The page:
What is its Status? As of February 2013, the US Forest Service has been engaged with the National Trust for Historic Preservation and other organizations, including pueblo and tribal representatives regarding potential environmental and cultural impacts from the proposed La Jara Mesa and Roca Honda uranium mining projects. The Forest Service announced that they would supplement the La Jara Mesa Draft Environmental Impact Statement with more materials when additional information is discovered.

An application for inclusion of the mountain on the State of New Mexico’s Register of Cultural Properties as a Traditional Cultural Property is being held up due to litigation by mining companies challenging the designation. An application for nomination to the National Register of Historic Places has been prepared but has not been submitted.

Saved Sites


Site: Kukaniloko Royal Birthing Stones, Oahu, Hawaii, United States

Location: Island of Oahu, near the town of Wahiawa, Hawaii

Who Considers it Sacred? Native Hawaiians

The Site was Saved From: Development, which included a 2007 proposal for an 18-hole golf course and 3,100 homes and a more recent proposal to build 50-70 homes with large lots dedicated to agriculture. So called “Estate Farms” are rarely farming entities and this would have allowed further subdivision.

Background: The site is surrounded by a 1,750-acre parcel of land known as the Galbraith parcel that was once a pineapple farm. The heirs of Galbraith tract explored many options for divesting themselves of the land.

The Preservation Solution: The Galbraith heirs, working with the Hawaii director of the Trust for Public Land, agreed to sell the land for conversion into many small farms ensuring that the birthing stones would retain their natural environment.

Cultural and Sacred History: The birthing stones are believed to have been used by royalty in the 12th through 17th centuries. Birth on the sacred stones  at Kukaniloko ensured the child would be blessed by the gods. Royal women would give birth against these stones to assure regal status for their offspring. This was considered essential to confer royal status and maintain royal lineages. After birth, the child was taken to a nearby heiau, Ho’olonopahu, for purification rites and the cutting of the umbilical cord by Kahuna’s or priests. Sacred chanting and drumming would announce the royal birth.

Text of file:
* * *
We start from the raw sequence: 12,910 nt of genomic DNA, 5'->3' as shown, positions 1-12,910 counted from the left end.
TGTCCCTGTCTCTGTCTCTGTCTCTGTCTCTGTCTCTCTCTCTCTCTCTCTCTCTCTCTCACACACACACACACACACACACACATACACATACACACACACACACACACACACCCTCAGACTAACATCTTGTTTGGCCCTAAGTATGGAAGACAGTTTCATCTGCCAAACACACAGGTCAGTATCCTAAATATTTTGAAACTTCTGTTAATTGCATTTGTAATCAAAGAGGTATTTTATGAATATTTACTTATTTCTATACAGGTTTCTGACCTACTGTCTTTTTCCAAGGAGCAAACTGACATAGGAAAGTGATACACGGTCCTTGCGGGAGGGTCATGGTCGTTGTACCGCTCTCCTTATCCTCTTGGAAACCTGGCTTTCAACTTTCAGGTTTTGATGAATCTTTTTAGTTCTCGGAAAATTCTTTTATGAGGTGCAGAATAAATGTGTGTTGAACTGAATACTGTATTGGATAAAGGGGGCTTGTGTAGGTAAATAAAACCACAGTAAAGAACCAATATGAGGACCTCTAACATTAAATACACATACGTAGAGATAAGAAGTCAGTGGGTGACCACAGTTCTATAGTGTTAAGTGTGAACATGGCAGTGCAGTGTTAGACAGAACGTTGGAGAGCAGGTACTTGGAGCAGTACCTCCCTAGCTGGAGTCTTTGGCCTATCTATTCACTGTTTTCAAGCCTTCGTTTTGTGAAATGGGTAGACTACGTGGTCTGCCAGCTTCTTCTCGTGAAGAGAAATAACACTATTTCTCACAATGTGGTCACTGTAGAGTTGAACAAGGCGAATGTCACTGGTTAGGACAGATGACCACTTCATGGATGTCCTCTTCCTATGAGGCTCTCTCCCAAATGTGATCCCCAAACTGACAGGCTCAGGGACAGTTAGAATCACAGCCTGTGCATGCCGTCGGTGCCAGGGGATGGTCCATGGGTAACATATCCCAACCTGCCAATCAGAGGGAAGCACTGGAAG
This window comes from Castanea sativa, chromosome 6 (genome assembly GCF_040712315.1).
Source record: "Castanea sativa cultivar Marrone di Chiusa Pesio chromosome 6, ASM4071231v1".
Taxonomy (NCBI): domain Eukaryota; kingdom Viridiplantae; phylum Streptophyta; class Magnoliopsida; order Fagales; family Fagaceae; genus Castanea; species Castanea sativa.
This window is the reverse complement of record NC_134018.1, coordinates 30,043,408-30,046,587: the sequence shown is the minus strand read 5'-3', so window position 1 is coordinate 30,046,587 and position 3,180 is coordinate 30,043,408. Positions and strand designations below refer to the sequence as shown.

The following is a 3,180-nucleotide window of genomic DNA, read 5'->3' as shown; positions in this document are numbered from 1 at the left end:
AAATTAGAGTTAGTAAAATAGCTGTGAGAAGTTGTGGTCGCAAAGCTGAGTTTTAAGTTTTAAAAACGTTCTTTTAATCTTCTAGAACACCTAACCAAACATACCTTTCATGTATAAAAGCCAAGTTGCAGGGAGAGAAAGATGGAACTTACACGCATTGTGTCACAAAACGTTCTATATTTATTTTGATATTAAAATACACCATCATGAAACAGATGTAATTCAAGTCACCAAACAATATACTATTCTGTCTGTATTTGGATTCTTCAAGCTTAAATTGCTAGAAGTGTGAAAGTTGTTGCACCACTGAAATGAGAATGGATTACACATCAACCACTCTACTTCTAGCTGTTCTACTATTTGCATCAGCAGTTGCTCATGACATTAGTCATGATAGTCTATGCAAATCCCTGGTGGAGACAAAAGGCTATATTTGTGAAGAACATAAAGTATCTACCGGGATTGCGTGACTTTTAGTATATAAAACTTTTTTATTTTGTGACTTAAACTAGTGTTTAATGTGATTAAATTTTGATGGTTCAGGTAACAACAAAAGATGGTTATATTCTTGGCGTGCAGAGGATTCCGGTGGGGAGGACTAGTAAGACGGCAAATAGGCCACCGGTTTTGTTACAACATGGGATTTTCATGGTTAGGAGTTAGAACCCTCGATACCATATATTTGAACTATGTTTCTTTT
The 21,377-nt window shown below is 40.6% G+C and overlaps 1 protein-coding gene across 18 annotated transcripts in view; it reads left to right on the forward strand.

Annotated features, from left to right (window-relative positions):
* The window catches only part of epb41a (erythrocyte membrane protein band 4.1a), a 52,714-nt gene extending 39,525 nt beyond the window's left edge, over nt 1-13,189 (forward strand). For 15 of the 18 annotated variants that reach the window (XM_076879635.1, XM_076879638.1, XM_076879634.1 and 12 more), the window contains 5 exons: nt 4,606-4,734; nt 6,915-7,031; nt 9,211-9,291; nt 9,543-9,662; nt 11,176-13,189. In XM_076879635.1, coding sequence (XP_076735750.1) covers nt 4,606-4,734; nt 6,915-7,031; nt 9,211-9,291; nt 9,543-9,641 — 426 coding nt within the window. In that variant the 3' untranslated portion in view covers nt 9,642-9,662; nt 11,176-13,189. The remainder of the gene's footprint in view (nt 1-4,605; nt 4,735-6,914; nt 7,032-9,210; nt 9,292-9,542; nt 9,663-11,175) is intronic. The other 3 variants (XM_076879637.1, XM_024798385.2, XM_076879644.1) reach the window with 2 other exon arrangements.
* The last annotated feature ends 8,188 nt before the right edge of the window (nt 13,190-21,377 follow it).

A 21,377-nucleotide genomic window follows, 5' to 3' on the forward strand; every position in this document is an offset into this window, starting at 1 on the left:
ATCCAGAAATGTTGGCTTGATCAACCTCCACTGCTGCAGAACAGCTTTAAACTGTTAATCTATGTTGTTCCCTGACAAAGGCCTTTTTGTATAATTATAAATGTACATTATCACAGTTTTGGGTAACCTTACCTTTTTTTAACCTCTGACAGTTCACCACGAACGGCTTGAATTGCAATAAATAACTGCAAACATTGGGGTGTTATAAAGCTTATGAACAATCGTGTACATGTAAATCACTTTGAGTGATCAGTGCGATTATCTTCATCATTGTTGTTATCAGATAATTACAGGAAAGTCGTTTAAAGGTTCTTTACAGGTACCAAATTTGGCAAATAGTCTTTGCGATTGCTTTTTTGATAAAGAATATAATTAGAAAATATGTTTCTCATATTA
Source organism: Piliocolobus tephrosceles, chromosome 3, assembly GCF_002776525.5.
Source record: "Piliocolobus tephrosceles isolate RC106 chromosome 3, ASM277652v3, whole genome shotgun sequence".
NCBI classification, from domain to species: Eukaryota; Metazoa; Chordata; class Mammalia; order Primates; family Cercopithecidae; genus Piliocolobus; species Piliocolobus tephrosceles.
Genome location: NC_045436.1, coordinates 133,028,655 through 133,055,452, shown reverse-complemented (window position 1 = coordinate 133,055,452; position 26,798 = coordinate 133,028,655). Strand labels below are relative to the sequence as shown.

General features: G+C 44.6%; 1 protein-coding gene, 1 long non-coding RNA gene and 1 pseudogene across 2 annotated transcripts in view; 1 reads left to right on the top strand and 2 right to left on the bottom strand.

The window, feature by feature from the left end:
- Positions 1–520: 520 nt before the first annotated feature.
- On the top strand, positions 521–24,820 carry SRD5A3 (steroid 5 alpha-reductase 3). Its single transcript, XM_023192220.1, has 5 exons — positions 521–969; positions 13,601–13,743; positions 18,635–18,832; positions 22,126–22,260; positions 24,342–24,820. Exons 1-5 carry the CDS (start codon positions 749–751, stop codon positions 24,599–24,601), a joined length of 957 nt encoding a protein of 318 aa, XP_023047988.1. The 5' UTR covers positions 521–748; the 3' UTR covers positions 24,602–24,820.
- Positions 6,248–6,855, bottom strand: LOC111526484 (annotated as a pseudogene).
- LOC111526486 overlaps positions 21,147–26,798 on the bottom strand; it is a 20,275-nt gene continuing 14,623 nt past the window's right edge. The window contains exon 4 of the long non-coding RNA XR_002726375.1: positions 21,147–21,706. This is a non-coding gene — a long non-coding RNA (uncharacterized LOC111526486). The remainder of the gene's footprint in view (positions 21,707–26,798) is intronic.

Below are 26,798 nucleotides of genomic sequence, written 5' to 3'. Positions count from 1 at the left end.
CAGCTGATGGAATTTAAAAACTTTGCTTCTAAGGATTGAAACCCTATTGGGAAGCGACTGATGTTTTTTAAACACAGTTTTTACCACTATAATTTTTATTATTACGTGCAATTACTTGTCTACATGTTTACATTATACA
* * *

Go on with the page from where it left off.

Pleasant Grave

Site: Mary Ellen Pleasant Burial Place, California, United States

Location: Tulocay Cemetery, Napa, California

Who Considers it Sacred? The African American community of the San Francisco Bay Area considers this a sacred site for a forerunner of civil rights leaders like Martin Luther King.

The Site was Saved From: Neglect, vandalism and lack of attention to her story.

The Preservation Solution: Susheel Bibbs, a former CAL Lecturer, did extensive research on the life of Mary Ellen Pleasant and published a book, Heritage of Power, later working on a PBS film, Meet Mary Pleasant. Bibbs, with aid from the Napa Valley Museum and Tulocay Cemetery, raised money to install a new granite plaque at her burial site. A memorial ceremony included the above named supporters along with The National Parks Service.

Historical Background: Mary Ellen Pleasant was born a slave near Augusta, Georgia, between 1814 and 1817, to a Haitian Voodoo Priestess and a Virginia governor’s son, John H. Pleasants. She came to San Francisco in 1852 during the Gold Rush to escape the Fugitive Slave Law of 1852 that could have put her in jail for her work in the Underground Railway. Pleasant had been involved in rescuing escaped slaves in the Eastern United States. In San Francisco, she worked a variety of jobs and owned a number of businesses. She amassed wealth that she used to employ, sponsor and help African Americans in business. She also helped ex-slaves by hiring lawyers to defend them against unfair laws. From 1863-68 she successfully orchestrated lawsuits and court cases to fight against laws that prevented blacks from riding San Francisco’s trolleys. One of them, Pleasants vs. North Beach and Mission Railroad, was used in 1982 to change modern civil-rights law. At one time, she owned a 30-room mansion in San Francisco on the corner of Octavia and Bush that is marked by a memorial plaque.


Site: Huialoha Congregational Church, Maui, Hawaii, United States

Location: Kaupo district, the leeward side of the island of Maui, Hawaii, at a place called Mokulau

Who Considers it Sacred? The residents of the East Maui village of Kaupo and town of Hana, with visitors from throughout the world

The Site was Saved from: Disrepair due to age and weathering

Cultural and Sacred History: The church was built in 1859 by Congregational missionaries with the labor of Native Hawaiians. By the 20th century, the congregation had dwindled and guest preachers from the Congregational, Episcopalian and Baptist traditions performed services once a month.

When the Kaupo Ranch opened in 1929, the ranch employees and paniolos, Hawaiian cowboys, attended the church and the ranch looked after the church. The Ranch manager from 1967 to 1982, Carl “ Soot” Bredhoff  organized a renovation of Huialoha in1978. He teamed up with his friend, Carl “Linky” Lindquist to raise money for the restoration.